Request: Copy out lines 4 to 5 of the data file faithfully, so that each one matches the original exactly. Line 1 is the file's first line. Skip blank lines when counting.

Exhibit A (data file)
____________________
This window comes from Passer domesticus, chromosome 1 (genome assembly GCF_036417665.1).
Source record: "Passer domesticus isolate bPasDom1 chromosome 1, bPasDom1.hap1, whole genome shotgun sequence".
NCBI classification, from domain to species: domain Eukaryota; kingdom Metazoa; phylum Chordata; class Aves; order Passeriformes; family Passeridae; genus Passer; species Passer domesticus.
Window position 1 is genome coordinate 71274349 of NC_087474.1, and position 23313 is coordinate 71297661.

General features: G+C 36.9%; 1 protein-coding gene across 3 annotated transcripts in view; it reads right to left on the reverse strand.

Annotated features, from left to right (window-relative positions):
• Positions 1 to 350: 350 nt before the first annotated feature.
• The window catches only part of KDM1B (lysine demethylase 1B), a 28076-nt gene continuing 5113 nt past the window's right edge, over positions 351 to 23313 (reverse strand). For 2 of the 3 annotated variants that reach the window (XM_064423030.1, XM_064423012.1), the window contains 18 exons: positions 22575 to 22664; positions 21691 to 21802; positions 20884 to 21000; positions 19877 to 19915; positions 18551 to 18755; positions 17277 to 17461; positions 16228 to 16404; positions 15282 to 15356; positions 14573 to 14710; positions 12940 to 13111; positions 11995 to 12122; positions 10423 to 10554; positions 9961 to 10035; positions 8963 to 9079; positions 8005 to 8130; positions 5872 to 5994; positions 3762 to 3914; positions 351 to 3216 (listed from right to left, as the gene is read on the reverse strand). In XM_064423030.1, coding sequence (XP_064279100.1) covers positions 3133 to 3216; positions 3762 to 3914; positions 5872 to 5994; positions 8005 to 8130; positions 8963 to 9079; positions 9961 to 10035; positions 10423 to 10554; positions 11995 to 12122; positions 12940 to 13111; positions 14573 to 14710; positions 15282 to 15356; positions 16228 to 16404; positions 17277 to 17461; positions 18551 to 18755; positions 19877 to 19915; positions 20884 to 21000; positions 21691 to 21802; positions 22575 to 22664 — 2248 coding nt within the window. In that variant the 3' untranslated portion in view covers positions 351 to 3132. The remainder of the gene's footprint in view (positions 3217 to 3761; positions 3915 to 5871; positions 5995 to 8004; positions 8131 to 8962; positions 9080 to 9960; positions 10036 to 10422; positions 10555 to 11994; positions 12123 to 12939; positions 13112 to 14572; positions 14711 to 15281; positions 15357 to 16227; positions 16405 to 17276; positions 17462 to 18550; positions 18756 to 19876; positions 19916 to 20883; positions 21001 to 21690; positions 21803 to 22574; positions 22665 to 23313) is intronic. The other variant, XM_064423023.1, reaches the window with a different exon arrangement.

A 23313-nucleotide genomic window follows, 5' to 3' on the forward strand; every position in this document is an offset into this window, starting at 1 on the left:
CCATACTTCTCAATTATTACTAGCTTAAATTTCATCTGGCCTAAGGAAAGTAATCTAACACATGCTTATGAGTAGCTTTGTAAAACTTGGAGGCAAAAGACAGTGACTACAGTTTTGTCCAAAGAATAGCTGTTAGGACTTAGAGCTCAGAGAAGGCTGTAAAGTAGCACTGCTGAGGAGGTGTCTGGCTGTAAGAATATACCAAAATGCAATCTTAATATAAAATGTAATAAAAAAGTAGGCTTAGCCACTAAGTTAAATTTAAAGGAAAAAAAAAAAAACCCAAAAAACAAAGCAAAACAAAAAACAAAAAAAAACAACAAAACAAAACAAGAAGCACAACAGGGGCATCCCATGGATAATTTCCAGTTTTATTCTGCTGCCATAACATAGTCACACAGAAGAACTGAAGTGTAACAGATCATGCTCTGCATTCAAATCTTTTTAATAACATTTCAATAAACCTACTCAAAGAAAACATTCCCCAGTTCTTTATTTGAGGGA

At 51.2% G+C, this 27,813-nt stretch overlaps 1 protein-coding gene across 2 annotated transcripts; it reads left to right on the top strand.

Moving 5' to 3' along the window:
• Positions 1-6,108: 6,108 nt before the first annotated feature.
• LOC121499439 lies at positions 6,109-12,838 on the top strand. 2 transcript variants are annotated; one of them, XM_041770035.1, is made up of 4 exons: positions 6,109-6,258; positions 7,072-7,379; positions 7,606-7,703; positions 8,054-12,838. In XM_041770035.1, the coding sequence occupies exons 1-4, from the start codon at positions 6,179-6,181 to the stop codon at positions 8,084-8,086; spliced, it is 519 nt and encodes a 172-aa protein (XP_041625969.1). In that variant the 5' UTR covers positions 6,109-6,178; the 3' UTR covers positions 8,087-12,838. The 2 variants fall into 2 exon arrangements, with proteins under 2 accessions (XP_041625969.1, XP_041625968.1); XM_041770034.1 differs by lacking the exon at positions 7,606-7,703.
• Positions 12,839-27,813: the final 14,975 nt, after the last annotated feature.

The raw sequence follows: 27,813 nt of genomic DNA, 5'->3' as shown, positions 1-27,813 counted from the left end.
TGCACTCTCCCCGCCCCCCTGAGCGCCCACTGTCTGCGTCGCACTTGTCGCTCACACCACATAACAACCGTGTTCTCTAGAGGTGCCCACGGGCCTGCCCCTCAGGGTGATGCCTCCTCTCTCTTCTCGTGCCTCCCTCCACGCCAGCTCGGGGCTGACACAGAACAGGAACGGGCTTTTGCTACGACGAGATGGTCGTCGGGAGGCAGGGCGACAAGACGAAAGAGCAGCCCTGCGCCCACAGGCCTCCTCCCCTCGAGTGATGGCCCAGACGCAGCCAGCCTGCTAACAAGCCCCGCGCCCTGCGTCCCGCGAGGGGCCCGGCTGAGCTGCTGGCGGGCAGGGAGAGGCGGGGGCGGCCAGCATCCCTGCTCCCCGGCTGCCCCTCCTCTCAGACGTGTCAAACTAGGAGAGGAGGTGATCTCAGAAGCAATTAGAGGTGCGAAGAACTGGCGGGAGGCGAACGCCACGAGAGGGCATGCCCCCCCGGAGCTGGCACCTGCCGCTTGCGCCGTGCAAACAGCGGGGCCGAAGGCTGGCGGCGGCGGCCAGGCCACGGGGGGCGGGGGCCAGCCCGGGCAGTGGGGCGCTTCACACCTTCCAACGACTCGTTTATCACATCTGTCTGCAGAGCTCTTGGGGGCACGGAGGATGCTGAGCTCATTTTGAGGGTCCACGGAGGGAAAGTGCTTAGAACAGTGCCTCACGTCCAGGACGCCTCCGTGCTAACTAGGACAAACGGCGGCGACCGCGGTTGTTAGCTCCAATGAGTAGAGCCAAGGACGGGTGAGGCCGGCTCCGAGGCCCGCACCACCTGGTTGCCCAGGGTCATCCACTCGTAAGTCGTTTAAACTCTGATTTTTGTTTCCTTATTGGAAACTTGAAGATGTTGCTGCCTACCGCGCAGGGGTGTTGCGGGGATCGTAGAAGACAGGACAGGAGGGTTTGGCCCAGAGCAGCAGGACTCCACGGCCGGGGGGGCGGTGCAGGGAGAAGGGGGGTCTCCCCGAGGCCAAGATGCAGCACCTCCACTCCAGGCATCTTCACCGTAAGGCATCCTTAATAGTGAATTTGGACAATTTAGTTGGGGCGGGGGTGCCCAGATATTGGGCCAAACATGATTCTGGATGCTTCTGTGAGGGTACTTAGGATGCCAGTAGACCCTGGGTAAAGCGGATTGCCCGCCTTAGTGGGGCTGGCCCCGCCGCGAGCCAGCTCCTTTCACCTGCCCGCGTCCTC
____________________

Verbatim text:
Window position 1 is genome coordinate 71274349 of NC_087474.1, and position 23313 is coordinate 71297661.

General features: G+C 36.9%; 1 protein-coding gene across 3 annotated transcripts in view; it reads right to left on the reverse strand.